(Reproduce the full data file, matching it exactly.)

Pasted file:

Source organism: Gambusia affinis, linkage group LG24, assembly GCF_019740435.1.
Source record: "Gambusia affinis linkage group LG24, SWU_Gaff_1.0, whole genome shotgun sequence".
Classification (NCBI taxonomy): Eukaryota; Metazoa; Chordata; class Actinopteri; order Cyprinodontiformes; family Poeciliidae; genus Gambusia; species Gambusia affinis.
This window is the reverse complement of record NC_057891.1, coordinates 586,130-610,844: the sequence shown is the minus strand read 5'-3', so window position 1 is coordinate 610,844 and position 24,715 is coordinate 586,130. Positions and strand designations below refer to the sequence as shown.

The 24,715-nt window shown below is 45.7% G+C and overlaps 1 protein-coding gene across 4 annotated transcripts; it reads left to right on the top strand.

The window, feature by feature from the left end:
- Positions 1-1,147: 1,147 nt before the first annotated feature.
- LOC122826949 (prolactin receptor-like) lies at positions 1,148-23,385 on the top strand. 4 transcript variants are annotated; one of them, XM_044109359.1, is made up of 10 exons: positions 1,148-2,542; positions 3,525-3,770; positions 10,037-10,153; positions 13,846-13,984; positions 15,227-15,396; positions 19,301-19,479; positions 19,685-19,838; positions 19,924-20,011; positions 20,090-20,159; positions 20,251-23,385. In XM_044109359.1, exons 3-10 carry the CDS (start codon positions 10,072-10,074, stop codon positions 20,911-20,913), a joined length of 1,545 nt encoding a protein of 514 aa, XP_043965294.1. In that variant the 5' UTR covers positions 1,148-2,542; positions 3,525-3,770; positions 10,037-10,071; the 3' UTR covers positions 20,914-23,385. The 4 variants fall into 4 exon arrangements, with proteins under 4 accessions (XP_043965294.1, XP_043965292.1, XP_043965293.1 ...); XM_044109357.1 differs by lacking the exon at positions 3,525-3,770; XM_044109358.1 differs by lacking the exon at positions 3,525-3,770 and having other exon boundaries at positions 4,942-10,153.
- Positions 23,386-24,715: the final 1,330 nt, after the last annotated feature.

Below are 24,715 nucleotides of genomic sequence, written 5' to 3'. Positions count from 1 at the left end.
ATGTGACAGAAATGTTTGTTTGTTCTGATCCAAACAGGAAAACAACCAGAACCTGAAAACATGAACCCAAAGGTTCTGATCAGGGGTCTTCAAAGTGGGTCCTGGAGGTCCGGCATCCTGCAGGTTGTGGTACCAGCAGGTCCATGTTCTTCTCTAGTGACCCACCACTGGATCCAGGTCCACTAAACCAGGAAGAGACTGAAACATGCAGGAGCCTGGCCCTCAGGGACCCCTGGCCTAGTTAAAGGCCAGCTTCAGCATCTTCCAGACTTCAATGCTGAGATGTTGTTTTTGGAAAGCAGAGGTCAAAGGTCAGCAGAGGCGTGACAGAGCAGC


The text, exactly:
Source organism: Gambusia affinis, linkage group LG24, assembly GCF_019740435.1.
Source record: "Gambusia affinis linkage group LG24, SWU_Gaff_1.0, whole genome shotgun sequence".
Classification (NCBI taxonomy): Eukaryota; Metazoa; Chordata; class Actinopteri; order Cyprinodontiformes; family Poeciliidae; genus Gambusia; species Gambusia affinis.
This window is the reverse complement of record NC_057891.1, coordinates 586,130-610,844: the sequence shown is the minus strand read 5'-3', so window position 1 is coordinate 610,844 and position 24,715 is coordinate 586,130. Positions and strand designations below refer to the sequence as shown.

The 24,715-nt window shown below is 45.7% G+C and overlaps 1 protein-coding gene across 4 annotated transcripts; it reads left to right on the top strand.

The window, feature by feature from the left end:
- Positions 1-1,147: 1,147 nt before the first annotated feature.
- LOC122826949 (prolactin receptor-like) lies at positions 1,148-23,385 on the top strand. 4 transcript variants are annotated; one of them, XM_044109359.1, is made up of 10 exons: positions 1,148-2,542; positions 3,525-3,770; positions 10,037-10,153; positions 13,846-13,984; positions 15,227-15,396; positions 19,301-19,479; positions 19,685-19,838; positions 19,924-20,011; positions 20,090-20,159; positions 20,251-23,385. In XM_044109359.1, exons 3-10 carry the CDS (start codon positions 10,072-10,074, stop codon positions 20,911-20,913), a joined length of 1,545 nt encoding a protein of 514 aa, XP_043965294.1. In that variant the 5' UTR covers positions 1,148-2,542; positions 3,525-3,770; positions 10,037-10,071; the 3' UTR covers positions 20,914-23,385. The 4 variants fall into 4 exon arrangements, with proteins under 4 accessions (XP_043965294.1, XP_043965292.1, XP_043965293.1 ...); XM_044109357.1 differs by lacking the exon at positions 3,525-3,770; XM_044109358.1 differs by lacking the exon at positions 3,525-3,770 and having other exon boundaries at positions 4,942-10,153.
- Positions 23,386-24,715: the final 1,330 nt, after the last annotated feature.

Below are 24,715 nucleotides of genomic sequence, written 5' to 3'. Positions count from 1 at the left end.
ATGTGACAGAAATGTTTGTTTGTTCTGATCCAAACAGGAAAACAACCAGAACCTGAAAACATGAACCCAAAGGTTCTGATCAGGGGTCTTCAAAGTGGGTCCTGGAGGTCCGGCATCCTGCAGGTTGTGGTACCAGCAGGTCCATGTTCTTCTCTAGTGACCCACCACTGGATCCAGGTCCACTAAACCAGGAAGAGACTGAAACATGCAGGAGCCTGGCCCTCAGGGACCCCTGGCCTAGTTAAAGGCCAGCTTCAGCATCTTCCAGACTTCAATGCTGAGATGTTGTTTTTGGAAAGCAGAGGTCAAAGGTCAGCAGAGGCGTGACAGAGCAGC